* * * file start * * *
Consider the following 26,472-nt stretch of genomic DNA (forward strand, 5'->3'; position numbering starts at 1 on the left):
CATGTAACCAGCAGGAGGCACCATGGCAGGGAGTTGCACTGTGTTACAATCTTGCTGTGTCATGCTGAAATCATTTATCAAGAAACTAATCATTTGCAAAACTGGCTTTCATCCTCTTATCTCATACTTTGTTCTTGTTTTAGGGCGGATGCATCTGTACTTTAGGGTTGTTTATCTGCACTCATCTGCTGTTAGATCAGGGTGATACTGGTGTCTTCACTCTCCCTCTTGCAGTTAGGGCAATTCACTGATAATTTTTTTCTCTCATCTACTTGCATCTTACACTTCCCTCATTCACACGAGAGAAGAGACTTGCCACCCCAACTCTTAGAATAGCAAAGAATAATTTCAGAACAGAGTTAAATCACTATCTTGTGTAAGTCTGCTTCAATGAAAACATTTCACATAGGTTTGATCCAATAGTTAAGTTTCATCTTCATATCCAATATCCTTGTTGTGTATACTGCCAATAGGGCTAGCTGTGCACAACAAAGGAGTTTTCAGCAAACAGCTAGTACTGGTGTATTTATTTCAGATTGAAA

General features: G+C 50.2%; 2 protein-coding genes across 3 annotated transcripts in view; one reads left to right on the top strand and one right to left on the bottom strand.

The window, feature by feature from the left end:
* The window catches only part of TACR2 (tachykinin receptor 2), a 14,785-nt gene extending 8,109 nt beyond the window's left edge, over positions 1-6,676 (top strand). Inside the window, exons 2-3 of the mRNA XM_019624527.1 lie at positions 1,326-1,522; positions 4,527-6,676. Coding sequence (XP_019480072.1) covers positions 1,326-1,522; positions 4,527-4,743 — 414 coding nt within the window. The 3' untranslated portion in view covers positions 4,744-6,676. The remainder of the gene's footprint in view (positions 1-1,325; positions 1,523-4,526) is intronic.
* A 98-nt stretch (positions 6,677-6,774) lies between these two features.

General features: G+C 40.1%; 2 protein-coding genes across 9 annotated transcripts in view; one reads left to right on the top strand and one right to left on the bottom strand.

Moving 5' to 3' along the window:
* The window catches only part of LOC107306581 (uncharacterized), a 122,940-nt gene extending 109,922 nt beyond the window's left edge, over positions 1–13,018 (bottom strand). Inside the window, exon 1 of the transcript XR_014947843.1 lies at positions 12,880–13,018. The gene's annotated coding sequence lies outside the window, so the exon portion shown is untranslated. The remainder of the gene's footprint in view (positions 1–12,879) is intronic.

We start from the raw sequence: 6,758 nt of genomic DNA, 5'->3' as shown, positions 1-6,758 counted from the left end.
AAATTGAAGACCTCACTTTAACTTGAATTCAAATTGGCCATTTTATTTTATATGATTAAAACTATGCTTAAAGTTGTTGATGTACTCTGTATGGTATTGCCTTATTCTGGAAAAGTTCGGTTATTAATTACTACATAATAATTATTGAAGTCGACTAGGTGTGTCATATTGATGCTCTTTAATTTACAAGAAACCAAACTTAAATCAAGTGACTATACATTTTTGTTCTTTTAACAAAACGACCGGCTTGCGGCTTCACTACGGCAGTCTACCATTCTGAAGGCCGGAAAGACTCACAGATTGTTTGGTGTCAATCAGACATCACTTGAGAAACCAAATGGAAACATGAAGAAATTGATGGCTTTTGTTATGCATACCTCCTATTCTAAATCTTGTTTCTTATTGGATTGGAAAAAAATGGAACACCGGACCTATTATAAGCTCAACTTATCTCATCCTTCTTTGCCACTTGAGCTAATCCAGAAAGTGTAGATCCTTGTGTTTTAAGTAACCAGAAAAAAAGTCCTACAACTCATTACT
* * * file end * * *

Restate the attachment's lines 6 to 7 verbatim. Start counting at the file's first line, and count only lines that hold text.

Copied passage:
* A 98-nt stretch (positions 6,677-6,774) lies between these two features.

General features: G+C 40.1%; 2 protein-coding genes across 9 annotated transcripts in view; one reads left to right on the top strand and one right to left on the bottom strand.